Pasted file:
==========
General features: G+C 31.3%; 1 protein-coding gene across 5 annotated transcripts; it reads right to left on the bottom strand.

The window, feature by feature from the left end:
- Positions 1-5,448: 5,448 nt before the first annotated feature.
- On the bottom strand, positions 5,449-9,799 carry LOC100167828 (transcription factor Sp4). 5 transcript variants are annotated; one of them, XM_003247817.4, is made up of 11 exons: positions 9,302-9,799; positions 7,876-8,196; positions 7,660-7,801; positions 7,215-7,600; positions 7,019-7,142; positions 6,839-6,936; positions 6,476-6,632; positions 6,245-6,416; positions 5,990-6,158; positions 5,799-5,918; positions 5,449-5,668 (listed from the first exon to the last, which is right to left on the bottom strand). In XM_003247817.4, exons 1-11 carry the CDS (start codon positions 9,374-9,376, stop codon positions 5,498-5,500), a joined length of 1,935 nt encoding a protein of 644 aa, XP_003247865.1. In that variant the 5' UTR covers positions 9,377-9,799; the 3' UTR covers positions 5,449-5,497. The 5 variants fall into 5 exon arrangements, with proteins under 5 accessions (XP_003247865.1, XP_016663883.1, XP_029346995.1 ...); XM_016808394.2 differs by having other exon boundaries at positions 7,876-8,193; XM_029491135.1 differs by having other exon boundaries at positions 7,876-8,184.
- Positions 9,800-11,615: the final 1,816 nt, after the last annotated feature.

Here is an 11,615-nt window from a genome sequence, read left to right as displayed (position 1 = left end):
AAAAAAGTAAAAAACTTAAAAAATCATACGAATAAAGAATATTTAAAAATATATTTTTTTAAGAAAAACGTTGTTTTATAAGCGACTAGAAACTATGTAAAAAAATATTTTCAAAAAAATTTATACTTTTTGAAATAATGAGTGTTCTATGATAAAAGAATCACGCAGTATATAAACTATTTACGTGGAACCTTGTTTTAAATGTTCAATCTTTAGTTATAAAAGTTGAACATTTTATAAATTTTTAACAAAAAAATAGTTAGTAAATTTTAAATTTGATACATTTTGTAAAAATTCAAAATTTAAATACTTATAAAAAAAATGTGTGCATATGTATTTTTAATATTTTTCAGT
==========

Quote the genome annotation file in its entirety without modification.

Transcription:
General features: G+C 31.3%; 1 protein-coding gene across 5 annotated transcripts; it reads right to left on the bottom strand.

The window, feature by feature from the left end:
- Positions 1-5,448: 5,448 nt before the first annotated feature.
- On the bottom strand, positions 5,449-9,799 carry LOC100167828 (transcription factor Sp4). 5 transcript variants are annotated; one of them, XM_003247817.4, is made up of 11 exons: positions 9,302-9,799; positions 7,876-8,196; positions 7,660-7,801; positions 7,215-7,600; positions 7,019-7,142; positions 6,839-6,936; positions 6,476-6,632; positions 6,245-6,416; positions 5,990-6,158; positions 5,799-5,918; positions 5,449-5,668 (listed from the first exon to the last, which is right to left on the bottom strand). In XM_003247817.4, exons 1-11 carry the CDS (start codon positions 9,374-9,376, stop codon positions 5,498-5,500), a joined length of 1,935 nt encoding a protein of 644 aa, XP_003247865.1. In that variant the 5' UTR covers positions 9,377-9,799; the 3' UTR covers positions 5,449-5,497. The 5 variants fall into 5 exon arrangements, with proteins under 5 accessions (XP_003247865.1, XP_016663883.1, XP_029346995.1 ...); XM_016808394.2 differs by having other exon boundaries at positions 7,876-8,193; XM_029491135.1 differs by having other exon boundaries at positions 7,876-8,184.
- Positions 9,800-11,615: the final 1,816 nt, after the last annotated feature.

Here is an 11,615-nt window from a genome sequence, read left to right as displayed (position 1 = left end):
AAAAAAGTAAAAAACTTAAAAAATCATACGAATAAAGAATATTTAAAAATATATTTTTTTAAGAAAAACGTTGTTTTATAAGCGACTAGAAACTATGTAAAAAAATATTTTCAAAAAAATTTATACTTTTTGAAATAATGAGTGTTCTATGATAAAAGAATCACGCAGTATATAAACTATTTACGTGGAACCTTGTTTTAAATGTTCAATCTTTAGTTATAAAAGTTGAACATTTTATAAATTTTTAACAAAAAAATAGTTAGTAAATTTTAAATTTGATACATTTTGTAAAAATTCAAAATTTAAATACTTATAAAAAAAATGTGTGCATATGTATTTTTAATATTTTTCAGT